These are all the Blogs posted on Monday, 2, 2009.
Monday, 2 November 2009
Deadly blast hits Pakistan city
From the BBC.
At least 20 people have been killed in a suspected suicide bomb attack in the Pakistani city of Rawalpindi.
Police told the BBC a bomber blew himself up in the car park of a hotel. More than 40 people were injured, including women and children.
The blast struck a busy area near the army headquarters where security is controlled by the military.
Local TV footage showed ambulances and rescue workers at the scene of Monday's blast.
It took place in the car park of the Shalimar hotel in a busy area of the city, Rawalpindi police chief Aslam Tareen told the BBC.
The blast came as the Pakistani government offered rewards totalling $5m (£3m) for information leading to the capture of three Taliban leaders and 15 of their commanders.
In a front-page advertisement on Pakistan's daily, The News, the largest sum of $600,000 was promised for the capture - dead or alive - of the group's leader Hakimullah Mehsud.
It said his group was involved in acts of terrorism that were causing the death of innocent Muslims on a daily basis.
"These people are definitely killers of humanity and deserve exemplary punishment," read the advertisement.
Posted on 11/02/2009 1:29 AM by Esmerelda Weatherwax
Monday, 2 November 2009
Mumbai terror attacks: And then they came for the Jews
Thanks to Apostate Islam for reminding me of this from yesterday's Sunday Times.
Last November, more than 150 people were killed by terrorists in Mumbai. One target was a centre run by this young Jewish couple, who were murdered and perhaps tortured; miraculously, their toddler son escaped. Alastair Gee went back to Mumbai to find out what really happened that night.
It is a sticky monsoon day in Mumbai, and Rabbi Avraham Berkowitz walks through the shell of Nariman House. Today, the ruined five-storey structure is testament to the ferocity of the terrorists’ incursion and their battle with Indian commandos. It seems impossible that anyone could have come out alive.
Berkowitz is an American charged with recreating the Mumbai outpost of the Chabad-Lubavitch movement, a Hasidic outreach and educational organisation that sends emissaries around the world. “We are in deep shock,” says Berkowitz, 33. “They have left a gaping hole in our community.”
But even as the organisation looks to the future, uncertainty lingers over what took place during those 48 hours last November. During the siege, six foreigners were murdered inside Nariman House and three Indians were killed on the surrounding streets. Four people from inside the house survived. The building was run by Lubavitch, and was part of a larger attack on hotels and public buildings across Mumbai that resulted in the deaths of at least 166 people. But for the terrorists themselves, Nariman House was different. It was the only Jewish target, and the terrorists would be told by their handlers in Pakistan that the lives of Jews were worth 50 times those of non-Jews. The organisers had sought it out with care. Most Mumbaikars knew of the Taj Mahal hotel. Few were aware of the small Jewish centre tucked away on a backstreet.Strangely, considering Nariman House’s central place in the attacks, the events of the siege are a mystery. The full story of what happened, of how the siege began, of the hostages who escaped, and of the baby who was rescued, has never been told.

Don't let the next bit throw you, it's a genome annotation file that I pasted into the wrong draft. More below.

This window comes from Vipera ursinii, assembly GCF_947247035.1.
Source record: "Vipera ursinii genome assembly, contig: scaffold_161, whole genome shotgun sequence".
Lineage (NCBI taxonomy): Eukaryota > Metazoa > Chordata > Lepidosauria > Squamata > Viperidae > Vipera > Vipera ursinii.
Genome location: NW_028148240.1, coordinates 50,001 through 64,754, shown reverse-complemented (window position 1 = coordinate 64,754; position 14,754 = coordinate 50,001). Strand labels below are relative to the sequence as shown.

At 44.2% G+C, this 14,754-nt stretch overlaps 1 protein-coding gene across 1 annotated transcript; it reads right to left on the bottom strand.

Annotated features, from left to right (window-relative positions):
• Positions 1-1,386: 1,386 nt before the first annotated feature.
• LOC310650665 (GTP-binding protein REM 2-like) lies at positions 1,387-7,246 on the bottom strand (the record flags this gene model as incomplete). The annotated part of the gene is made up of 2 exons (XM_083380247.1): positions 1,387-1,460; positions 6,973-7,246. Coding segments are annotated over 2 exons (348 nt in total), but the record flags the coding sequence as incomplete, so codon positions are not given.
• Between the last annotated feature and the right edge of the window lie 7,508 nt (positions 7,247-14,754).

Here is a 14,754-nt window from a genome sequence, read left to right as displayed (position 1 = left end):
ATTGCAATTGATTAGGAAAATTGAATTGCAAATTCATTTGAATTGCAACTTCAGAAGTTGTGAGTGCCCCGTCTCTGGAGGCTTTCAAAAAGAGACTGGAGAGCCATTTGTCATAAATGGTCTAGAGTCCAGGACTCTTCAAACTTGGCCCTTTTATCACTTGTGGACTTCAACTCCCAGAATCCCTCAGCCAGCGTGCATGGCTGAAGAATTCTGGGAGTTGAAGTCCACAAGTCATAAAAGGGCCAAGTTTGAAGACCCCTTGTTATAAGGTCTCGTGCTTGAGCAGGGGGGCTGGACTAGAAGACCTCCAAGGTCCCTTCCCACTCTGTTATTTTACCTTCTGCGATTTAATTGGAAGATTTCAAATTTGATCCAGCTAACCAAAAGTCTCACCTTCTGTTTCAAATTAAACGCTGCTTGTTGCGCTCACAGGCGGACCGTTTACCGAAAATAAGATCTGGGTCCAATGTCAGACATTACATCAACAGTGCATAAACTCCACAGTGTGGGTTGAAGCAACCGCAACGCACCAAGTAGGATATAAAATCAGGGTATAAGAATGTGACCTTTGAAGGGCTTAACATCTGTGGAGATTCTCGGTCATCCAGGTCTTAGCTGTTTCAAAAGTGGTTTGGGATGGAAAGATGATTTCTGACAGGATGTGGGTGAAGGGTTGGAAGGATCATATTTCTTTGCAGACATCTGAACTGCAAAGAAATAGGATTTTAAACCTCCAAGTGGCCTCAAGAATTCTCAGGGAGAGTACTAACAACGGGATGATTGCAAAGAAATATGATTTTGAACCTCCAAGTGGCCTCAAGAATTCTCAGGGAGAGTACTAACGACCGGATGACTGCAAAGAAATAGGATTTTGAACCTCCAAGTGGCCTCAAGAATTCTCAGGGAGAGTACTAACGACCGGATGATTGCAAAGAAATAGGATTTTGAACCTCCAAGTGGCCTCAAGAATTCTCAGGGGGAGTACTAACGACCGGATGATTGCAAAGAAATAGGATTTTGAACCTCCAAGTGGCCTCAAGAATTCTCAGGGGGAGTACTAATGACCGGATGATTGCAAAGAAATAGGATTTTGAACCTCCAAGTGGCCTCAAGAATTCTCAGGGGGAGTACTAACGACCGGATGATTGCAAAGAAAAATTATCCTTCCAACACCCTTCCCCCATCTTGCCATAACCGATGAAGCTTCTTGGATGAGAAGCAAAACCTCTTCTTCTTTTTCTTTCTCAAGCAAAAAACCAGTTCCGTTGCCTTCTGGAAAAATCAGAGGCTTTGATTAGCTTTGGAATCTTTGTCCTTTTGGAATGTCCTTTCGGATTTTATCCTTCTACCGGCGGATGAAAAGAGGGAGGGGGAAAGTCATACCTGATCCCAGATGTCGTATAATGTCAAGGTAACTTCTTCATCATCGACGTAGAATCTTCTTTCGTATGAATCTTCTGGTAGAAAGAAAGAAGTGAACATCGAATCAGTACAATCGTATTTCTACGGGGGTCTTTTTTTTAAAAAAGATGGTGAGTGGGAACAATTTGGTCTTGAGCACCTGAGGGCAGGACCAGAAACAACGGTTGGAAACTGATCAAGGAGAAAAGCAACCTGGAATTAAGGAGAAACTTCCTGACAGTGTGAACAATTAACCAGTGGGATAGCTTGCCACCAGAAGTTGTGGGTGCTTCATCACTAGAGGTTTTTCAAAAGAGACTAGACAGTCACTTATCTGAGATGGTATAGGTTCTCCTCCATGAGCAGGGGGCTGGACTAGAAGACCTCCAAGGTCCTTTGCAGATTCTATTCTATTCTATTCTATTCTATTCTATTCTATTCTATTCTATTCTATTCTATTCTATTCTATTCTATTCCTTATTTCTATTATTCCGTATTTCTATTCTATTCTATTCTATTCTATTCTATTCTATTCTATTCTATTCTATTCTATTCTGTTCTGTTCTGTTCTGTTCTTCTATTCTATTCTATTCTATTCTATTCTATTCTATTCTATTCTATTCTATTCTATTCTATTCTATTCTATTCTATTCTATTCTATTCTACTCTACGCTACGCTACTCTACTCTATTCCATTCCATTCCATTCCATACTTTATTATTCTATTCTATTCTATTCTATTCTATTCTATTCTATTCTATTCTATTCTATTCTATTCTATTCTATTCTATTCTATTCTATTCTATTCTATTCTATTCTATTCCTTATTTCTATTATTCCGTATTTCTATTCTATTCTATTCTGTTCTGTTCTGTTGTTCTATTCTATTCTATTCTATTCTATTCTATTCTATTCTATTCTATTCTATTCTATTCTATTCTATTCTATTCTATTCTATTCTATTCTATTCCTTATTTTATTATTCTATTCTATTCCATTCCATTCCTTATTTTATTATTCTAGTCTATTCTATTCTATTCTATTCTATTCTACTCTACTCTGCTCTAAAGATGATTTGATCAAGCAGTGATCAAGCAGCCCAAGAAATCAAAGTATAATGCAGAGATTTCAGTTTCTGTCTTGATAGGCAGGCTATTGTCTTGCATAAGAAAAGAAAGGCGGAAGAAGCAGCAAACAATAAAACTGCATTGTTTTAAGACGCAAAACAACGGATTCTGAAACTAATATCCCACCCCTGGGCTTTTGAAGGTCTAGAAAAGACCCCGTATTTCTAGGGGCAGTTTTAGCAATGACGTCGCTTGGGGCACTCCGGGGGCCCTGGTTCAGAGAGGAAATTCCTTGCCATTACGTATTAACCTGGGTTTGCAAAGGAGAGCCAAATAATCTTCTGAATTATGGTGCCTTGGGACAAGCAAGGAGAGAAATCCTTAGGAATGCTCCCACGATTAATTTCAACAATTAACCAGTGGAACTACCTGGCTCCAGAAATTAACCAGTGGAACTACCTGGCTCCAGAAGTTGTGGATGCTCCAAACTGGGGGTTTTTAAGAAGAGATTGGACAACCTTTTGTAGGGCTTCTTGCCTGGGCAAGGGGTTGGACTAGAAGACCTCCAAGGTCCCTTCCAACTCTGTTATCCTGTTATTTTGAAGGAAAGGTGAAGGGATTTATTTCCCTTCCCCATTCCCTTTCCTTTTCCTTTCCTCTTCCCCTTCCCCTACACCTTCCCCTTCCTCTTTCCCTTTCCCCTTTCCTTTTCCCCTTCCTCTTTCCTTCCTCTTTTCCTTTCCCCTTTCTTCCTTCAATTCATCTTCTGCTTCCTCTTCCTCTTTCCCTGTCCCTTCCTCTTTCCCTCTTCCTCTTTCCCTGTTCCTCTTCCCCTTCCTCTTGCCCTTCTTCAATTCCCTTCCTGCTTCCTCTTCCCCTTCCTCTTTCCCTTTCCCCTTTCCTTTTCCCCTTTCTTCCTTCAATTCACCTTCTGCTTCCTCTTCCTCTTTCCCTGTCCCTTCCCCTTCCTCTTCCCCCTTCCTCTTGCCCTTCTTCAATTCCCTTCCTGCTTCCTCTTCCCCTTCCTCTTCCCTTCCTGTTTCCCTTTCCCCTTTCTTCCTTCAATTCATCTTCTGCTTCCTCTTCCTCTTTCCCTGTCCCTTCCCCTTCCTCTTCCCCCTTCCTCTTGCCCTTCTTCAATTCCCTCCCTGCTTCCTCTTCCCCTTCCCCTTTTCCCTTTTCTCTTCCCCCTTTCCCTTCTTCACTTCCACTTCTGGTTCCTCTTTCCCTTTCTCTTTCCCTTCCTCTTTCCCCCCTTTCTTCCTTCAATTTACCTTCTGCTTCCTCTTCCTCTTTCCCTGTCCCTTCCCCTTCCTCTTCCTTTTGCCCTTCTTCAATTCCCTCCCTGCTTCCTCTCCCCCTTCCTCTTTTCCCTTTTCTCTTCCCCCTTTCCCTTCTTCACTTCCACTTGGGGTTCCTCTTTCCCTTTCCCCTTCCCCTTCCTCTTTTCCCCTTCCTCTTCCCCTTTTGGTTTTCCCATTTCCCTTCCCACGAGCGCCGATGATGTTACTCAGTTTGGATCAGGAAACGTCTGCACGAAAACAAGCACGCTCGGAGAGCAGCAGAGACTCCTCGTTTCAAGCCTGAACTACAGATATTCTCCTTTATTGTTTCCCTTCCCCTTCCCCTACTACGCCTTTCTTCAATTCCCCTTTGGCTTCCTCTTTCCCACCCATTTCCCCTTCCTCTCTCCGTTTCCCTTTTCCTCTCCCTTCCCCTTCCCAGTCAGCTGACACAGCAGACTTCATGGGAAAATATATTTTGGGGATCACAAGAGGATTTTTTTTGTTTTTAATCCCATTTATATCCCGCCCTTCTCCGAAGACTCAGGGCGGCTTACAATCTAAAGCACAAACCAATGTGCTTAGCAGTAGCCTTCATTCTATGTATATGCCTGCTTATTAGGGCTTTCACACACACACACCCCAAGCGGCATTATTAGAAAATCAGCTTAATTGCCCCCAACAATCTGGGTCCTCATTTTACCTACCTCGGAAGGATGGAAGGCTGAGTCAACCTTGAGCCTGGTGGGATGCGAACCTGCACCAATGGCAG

The storage room in which Sandra Samuel and Zakir (Jackie) Hussain were hiding from the gunmen measured 3.5 metres by 3 metres. . .
There was little indication of what the men upstairs were doing with the American rabbi, his wife and son, Moshe, who was almost two, and their guests. “Nobody was speaking, there was just the moving of tables, shaking noises, bumps, things being pushed against the wall, things grinding,” says Sandra. It was approaching 1am on Thursday, November 27, 2008.
In an adjacent building, a British woman, Anna, was crouching in the hall of her apartment with her Indian husband. Anna, 41, is a thoughtful, dark-haired teacher; she didn’t want to give her real name because, in light of what happened in her adopted city, she fears becoming a target. All their windows — about 21 panes — had shattered from a blast after the gunshots and explosions had started at Nariman House at 9.45pm the previous night. So they waited on the floor for hours in the darkness, calling and receiving calls from worried relatives and friends, unsure of what was going on next door, even though Nariman House was only a few steps away. Curiously, the thing that struck Anna was the silence. It was as though the city beyond had ceased to exist. No car horns, no chatter from the street, none of the normal hum of a sprawling tropical metropolis. That night there was nothing except for gunshots, and they issued from Nariman House infrequently.
At around 1am there was one unforgettable sound that Sandra, Jackie and Anna would all hear. It came from Nariman House. Anna was crouching. Jackie and Sandra were hiding. And then, very clearly, a woman screamed. From that moment on, there could be little doubt about what was taking place there. “She screamed as a gunshot rang out,” says Anna. “Then there was a real sobbing. She was crying with that kind of… like she was terrified. That kind of crying.”